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Publication numberUS7919804 B2
Publication typeGrant
Application numberUS 11/565,818
Publication dateApr 5, 2011
Filing dateDec 1, 2006
Priority dateNov 8, 2005
Also published asUS20070102806
Publication number11565818, 565818, US 7919804 B2, US 7919804B2, US-B2-7919804, US7919804 B2, US7919804B2
InventorsKevin Horn, Forest Dillinger, Otto Richard Buhler, Karl Sauter
Original AssigneeOracle America, Inc.
Export CitationBiBTeX, EndNote, RefMan
External Links: USPTO, USPTO Assignment, Espacenet
Power distribution for high-speed integrated circuits
US 7919804 B2
Abstract
An improved technique for power distribution for use by high speed integrated circuit devices. A mixture of high dielectric constant, Er and low Er materials are used in a dielectric layer sandwiched between the voltage and ground planes of a printed circuit board that is used to fixture one or more integrated circuit devices. The low Er material is used in an area contained by the location of the integrated circuit device and its corresponding decoupling capacitors located nearby. High Er material is used in areas between the regions of low Er material. The low Er material improves that speed at which current from an adjoining decoupling capacitor can propagate to a power pin of the integrated circuit device. The high Er material mitigates cross-coupling of noise between the low Er regions.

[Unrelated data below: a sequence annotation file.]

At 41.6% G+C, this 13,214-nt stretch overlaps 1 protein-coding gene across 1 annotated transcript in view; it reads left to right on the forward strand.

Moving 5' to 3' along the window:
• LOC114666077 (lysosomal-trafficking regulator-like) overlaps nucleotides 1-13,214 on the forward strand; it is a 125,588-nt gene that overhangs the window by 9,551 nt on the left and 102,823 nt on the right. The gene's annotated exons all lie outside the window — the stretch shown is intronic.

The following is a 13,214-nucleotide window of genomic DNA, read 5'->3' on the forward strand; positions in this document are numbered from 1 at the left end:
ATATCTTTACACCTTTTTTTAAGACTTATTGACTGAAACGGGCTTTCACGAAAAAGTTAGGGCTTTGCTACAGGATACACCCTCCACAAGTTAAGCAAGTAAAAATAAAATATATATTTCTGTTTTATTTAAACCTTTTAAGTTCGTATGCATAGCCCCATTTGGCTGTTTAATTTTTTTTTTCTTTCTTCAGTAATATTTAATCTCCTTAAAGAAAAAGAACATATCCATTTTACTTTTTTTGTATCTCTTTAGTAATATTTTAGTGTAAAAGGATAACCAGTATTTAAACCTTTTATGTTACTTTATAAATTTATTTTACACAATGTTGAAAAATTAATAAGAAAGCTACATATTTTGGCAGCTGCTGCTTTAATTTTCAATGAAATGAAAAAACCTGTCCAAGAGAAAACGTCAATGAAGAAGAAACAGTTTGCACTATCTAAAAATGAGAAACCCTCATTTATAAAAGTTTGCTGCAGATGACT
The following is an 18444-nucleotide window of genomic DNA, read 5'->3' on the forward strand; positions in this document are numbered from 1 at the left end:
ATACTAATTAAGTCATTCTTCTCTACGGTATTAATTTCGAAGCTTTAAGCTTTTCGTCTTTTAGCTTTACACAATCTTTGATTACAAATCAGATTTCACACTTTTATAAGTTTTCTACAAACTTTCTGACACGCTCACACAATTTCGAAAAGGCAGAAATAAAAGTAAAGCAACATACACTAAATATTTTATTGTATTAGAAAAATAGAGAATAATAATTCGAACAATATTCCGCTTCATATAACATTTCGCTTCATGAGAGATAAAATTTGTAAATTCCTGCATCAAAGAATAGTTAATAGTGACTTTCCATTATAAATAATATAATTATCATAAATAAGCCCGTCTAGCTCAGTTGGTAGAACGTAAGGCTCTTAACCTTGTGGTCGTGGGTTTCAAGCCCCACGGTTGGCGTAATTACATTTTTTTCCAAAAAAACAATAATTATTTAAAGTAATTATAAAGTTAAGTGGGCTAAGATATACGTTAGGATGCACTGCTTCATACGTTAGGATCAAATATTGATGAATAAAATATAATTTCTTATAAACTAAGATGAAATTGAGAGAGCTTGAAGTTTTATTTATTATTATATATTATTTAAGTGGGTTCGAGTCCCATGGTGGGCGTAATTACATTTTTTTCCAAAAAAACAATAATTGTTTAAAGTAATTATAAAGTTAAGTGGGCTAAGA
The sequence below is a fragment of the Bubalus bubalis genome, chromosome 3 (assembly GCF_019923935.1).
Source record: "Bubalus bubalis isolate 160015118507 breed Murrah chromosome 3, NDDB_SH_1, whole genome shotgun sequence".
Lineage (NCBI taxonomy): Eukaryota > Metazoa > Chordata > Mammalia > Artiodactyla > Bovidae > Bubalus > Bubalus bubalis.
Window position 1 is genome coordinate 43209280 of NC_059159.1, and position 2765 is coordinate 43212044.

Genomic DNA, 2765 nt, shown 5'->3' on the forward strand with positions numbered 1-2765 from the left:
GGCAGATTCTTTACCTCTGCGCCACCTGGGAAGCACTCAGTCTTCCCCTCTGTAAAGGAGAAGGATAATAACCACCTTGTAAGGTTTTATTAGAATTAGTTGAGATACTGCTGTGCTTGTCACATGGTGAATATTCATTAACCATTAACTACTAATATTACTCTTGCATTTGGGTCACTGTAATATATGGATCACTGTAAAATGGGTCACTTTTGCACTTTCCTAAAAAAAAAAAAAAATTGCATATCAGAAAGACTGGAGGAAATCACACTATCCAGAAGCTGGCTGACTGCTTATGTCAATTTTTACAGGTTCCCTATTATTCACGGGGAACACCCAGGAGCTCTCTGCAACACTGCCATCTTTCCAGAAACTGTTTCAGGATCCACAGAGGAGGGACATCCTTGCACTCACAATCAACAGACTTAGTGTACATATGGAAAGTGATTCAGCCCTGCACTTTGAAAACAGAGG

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Claims(14)
1. An electronic assembly, comprising:
a circuit board;
an integrated circuit attached to a top side of the printed circuit board;
a plurality of decoupling capacitors connected to the top side of the printed circuit board around a perimeter of the integrated circuit, the plurality of decoupling capacitors providing charge current to the integrated circuit;
a via fence surround the plurality of decoupling capacitors;
a first ground layer disposed below a bottom side of the circuit board;
a power layer disposed below the first ground layer;
a second ground layer disposed between the first ground layer and the power layer, the second ground layer extends widthwise between the via fence;
the circuit board including an inner dielectric layer comprising (i) a first material having a dielectric constant of approximately 12.5, and (ii) a second material having a dielectric constant of approximately 3;